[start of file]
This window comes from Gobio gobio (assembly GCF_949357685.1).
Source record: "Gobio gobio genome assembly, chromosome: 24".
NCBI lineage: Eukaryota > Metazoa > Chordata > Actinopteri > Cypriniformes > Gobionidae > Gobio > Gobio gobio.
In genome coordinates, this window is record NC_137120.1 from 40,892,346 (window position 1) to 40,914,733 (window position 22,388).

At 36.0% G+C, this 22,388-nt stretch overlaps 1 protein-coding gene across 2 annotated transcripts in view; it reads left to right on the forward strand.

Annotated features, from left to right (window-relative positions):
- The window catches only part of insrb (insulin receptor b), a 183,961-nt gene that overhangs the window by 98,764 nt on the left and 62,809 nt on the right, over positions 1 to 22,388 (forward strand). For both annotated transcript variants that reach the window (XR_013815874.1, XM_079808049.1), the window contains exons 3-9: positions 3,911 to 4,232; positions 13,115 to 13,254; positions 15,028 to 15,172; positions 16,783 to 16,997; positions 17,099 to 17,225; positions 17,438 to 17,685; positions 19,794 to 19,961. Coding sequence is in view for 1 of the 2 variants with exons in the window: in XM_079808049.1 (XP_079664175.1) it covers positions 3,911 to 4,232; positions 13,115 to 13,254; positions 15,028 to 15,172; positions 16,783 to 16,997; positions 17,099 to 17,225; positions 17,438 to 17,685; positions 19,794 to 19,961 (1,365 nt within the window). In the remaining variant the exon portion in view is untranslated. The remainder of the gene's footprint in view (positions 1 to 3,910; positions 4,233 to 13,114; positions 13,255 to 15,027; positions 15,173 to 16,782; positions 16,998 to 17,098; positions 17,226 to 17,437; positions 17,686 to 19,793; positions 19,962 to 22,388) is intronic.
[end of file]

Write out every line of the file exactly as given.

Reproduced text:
This window comes from Gobio gobio (assembly GCF_949357685.1).
Source record: "Gobio gobio genome assembly, chromosome: 24".
NCBI lineage: Eukaryota > Metazoa > Chordata > Actinopteri > Cypriniformes > Gobionidae > Gobio > Gobio gobio.
In genome coordinates, this window is record NC_137120.1 from 40,892,346 (window position 1) to 40,914,733 (window position 22,388).

At 36.0% G+C, this 22,388-nt stretch overlaps 1 protein-coding gene across 2 annotated transcripts in view; it reads left to right on the forward strand.

Annotated features, from left to right (window-relative positions):
- The window catches only part of insrb (insulin receptor b), a 183,961-nt gene that overhangs the window by 98,764 nt on the left and 62,809 nt on the right, over positions 1 to 22,388 (forward strand). For both annotated transcript variants that reach the window (XR_013815874.1, XM_079808049.1), the window contains exons 3-9: positions 3,911 to 4,232; positions 13,115 to 13,254; positions 15,028 to 15,172; positions 16,783 to 16,997; positions 17,099 to 17,225; positions 17,438 to 17,685; positions 19,794 to 19,961. Coding sequence is in view for 1 of the 2 variants with exons in the window: in XM_079808049.1 (XP_079664175.1) it covers positions 3,911 to 4,232; positions 13,115 to 13,254; positions 15,028 to 15,172; positions 16,783 to 16,997; positions 17,099 to 17,225; positions 17,438 to 17,685; positions 19,794 to 19,961 (1,365 nt within the window). In the remaining variant the exon portion in view is untranslated. The remainder of the gene's footprint in view (positions 1 to 3,910; positions 4,233 to 13,114; positions 13,255 to 15,027; positions 15,173 to 16,782; positions 16,998 to 17,098; positions 17,226 to 17,437; positions 17,686 to 19,793; positions 19,962 to 22,388) is intronic.